The director, Phil Morrison, deserves kudos for striking just the right authentic tone for this movie. A typical Hollywood production would have emphasized the wacky, while Morrison was willing to stop at eccentric. Morrison grew up in Winston-Salem, where the movie was filmed, and shows throughout the movie that he knows the culture that he is depicting. Morrison was interviewed by Ebert after the showing and said that his mother helped a lot in producing the movie by enlisting her friends, but that he was "disappointing her every day for not taking the time to visit my relatives." That sounds so like my mother that I felt instant kinship with Morrison. Of course I would have identified with this movie anyway because I remember my first trip back to rural Illinois 35 years ago with the woman who later became my wife and the cultural shock my little hippie tart had as she struggled to pull down the hem of her miniskirt as my black-clad Amish relatives looked on disapprovingly. I highly recommend the movie.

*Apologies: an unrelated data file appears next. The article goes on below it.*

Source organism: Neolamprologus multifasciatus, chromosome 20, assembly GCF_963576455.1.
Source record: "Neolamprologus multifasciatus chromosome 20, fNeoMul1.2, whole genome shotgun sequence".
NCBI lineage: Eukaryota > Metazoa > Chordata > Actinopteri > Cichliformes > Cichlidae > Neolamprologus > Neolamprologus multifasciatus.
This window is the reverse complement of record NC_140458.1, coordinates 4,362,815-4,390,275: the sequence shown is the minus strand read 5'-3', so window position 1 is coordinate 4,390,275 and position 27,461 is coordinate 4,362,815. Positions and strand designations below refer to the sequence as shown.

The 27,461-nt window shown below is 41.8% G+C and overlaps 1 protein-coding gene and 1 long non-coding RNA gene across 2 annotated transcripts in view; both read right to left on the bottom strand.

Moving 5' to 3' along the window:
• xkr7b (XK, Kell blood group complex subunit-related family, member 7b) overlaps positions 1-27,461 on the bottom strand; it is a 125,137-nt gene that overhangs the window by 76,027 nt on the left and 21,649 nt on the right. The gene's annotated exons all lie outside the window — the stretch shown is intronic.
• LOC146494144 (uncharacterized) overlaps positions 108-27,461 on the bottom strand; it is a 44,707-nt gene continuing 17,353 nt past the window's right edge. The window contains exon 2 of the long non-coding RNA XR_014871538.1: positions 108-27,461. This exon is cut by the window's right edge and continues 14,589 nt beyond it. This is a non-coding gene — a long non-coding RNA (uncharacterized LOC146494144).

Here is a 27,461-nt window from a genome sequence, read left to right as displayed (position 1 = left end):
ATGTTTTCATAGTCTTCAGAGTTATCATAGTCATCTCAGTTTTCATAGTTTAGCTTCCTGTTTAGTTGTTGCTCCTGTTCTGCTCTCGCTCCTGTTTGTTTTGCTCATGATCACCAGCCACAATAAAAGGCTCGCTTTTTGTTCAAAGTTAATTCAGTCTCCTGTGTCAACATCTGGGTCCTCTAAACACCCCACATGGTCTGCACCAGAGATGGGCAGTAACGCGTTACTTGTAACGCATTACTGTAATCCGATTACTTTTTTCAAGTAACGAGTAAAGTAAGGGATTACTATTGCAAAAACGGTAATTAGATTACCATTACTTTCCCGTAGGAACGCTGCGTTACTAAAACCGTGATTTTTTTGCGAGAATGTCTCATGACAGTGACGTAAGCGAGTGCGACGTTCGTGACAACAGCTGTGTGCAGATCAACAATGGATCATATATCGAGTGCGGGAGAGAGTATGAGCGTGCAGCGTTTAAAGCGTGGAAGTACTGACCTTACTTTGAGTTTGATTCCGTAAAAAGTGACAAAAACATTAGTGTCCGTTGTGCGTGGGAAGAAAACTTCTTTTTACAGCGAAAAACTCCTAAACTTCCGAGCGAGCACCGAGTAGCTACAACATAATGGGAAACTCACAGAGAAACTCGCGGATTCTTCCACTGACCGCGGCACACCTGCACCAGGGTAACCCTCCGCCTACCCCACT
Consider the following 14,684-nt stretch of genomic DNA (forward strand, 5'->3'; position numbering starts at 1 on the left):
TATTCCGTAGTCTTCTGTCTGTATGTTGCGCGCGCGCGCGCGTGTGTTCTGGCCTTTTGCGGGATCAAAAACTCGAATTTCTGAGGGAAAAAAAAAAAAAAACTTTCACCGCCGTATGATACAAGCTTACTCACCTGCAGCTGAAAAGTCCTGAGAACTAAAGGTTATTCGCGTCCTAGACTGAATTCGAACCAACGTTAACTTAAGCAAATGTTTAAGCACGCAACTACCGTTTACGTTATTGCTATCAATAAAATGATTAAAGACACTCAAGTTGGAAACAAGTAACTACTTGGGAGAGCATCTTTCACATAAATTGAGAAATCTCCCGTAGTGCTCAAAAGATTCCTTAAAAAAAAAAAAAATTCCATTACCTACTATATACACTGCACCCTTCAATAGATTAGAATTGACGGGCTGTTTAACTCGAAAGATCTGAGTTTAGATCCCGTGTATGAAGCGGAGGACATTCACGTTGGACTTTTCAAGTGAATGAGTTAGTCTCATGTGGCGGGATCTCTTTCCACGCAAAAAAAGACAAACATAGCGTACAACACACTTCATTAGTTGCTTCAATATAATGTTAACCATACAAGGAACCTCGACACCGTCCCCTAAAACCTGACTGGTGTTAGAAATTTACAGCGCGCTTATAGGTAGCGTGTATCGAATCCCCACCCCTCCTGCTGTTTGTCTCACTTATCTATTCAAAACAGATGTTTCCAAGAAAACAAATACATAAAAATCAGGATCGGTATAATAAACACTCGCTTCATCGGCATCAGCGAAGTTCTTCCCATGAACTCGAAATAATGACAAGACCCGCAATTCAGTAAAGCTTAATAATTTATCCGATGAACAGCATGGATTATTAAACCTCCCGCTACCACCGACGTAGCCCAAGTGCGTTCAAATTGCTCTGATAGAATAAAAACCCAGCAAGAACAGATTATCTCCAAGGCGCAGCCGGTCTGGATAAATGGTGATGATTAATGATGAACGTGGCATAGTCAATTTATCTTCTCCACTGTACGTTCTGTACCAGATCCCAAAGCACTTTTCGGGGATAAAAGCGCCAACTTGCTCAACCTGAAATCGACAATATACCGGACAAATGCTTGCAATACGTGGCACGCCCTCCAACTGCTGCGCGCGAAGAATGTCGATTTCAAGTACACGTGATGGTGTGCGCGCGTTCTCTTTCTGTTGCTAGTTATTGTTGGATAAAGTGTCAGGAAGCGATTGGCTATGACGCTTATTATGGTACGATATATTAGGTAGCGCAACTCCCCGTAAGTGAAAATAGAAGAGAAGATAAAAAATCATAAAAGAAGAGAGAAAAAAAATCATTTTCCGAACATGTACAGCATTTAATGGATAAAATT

The less said about Bad Santa, the better. I can't imagine why Ebert thought the film was noteworthy, and I didn't hang around after the showing to hear his explanation. The movie didn't start until 11:00 p.m., so it was past 12:30 a.m., when it was finally over and I was already disgusted with myself for not walking out.

Billy Bob Thornton plays an alcoholic crook who is a shopping mall Santa, who cases and then robs the stores in the mall. What was shown was the director, Terry Zwigoff's personal cut, which supposedly was even more gross than the movie and DVD versions. If watching a Santa pee in his pants, throw up behind the Santa house and cuss out the children who come to see him is your kind of humor, then you would enjoy this movie. If you like this movie, then you probably think Animal House was cheated out of the Best Picture Oscar.